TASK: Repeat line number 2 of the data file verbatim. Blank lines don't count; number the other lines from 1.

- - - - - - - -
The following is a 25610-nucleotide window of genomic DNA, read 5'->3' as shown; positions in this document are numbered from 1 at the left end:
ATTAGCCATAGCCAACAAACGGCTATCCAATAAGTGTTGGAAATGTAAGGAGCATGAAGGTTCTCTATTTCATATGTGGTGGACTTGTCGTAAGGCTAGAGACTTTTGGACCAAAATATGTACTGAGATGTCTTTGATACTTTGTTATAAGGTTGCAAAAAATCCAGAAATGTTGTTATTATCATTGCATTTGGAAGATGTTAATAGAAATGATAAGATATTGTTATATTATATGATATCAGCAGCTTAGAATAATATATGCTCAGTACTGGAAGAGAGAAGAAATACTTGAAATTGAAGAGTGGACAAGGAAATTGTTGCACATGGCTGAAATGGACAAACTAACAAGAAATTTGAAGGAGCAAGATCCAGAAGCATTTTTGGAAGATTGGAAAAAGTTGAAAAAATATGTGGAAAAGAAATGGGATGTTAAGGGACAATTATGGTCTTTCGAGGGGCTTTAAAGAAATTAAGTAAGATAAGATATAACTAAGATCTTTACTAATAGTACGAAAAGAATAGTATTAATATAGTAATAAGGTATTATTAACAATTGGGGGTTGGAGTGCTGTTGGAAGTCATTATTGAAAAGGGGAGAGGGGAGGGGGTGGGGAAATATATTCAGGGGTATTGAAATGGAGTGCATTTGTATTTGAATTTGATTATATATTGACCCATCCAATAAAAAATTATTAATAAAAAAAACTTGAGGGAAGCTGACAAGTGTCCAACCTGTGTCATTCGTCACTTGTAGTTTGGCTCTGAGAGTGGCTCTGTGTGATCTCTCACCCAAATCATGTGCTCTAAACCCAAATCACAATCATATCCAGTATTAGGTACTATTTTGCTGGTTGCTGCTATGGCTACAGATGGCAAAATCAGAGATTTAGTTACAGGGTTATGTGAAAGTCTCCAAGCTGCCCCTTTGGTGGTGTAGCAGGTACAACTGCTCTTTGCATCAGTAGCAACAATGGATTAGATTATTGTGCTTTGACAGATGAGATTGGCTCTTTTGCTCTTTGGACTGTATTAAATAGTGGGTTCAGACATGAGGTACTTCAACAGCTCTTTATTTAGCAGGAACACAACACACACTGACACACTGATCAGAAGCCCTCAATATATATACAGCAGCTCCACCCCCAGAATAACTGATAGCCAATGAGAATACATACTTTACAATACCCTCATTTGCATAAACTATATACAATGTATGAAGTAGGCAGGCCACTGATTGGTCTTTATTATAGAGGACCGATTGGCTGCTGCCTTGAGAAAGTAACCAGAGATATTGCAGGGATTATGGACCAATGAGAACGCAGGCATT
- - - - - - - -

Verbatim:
ATTAGCCATAGCCAACAAACGGCTATCCAATAAGTGTTGGAAATGTAAGGAGCATGAAGGTTCTCTATTTCATATGTGGTGGACTTGTCGTAAGGCTAGAGACTTTTGGACCAAAATATGTACTGAGATGTCTTTGATACTTTGTTATAAGGTTGCAAAAAATCCAGAAATGTTGTTATTATCATTGCATTTGGAAGATGTTAATAGAAATGATAAGATATTGTTATATTATATGATATCAGCAGCTTAGAATAATATATGCTCAGTACTGGAAGAGAGAAGAAATACTTGAAATTGAAGAGTGGACAAGGAAATTGTTGCACATGGCTGAAATGGACAAACTAACAAGAAATTTGAAGGAGCAAGATCCAGAAGCATTTTTGGAAGATTGGAAAAAGTTGAAAAAATATGTGGAAAAGAAATGGGATGTTAAGGGACAATTATGGTCTTTCGAGGGGCTTTAAAGAAATTAAGTAAGATAAGATATAACTAAGATCTTTACTAATAGTACGAAAAGAATAGTATTAATATAGTAATAAGGTATTATTAACAATTGGGGGTTGGAGTGCTGTTGGAAGTCATTATTGAAAAGGGGAGAGGGGAGGGGGTGGGGAAATATATTCAGGGGTATTGAAATGGAGTGCATTTGTATTTGAATTTGATTATATATTGACCCATCCAATAAAAAATTATTAATAAAAAAAACTTGAGGGAAGCTGACAAGTGTCCAACCTGTGTCATTCGTCACTTGTAGTTTGGCTCTGAGAGTGGCTCTGTGTGATCTCTCACCCAAATCATGTGCTCTAAACCCAAATCACAATCATATCCAGTATTAGGTACTATTTTGCTGGTTGCTGCTATGGCTACAGATGGCAAAATCAGAGATTTAGTTACAGGGTTATGTGAAAGTCTCCAAGCTGCCCCTTTGGTGGTGTAGCAGGTACAACTGCTCTTTGCATCAGTAGCAACAATGGATTAGATTATTGTGCTTTGACAGATGAGATTGGCTCTTTTGCTCTTTGGACTGTATTAAATAGTGGGTTCAGACATGAGGTACTTCAACAGCTCTTTATTTAGCAGGAACACAACACACACTGACACACTGATCAGAAGCCCTCAATATATATACAGCAGCTCCACCCCCAGAATAACTGATAGCCAATGAGAATACATACTTTACAATACCCTCATTTGCATAAACTATATACAATGTATGAAGTAGGCAGGCCACTGATTGGTCTTTATTATAGAGGACCGATTGGCTGCTGCCTTGAGAAAGTAACCAGAGATATTGCAGGGATTATGGACCAATGAGAACGCAGGCATT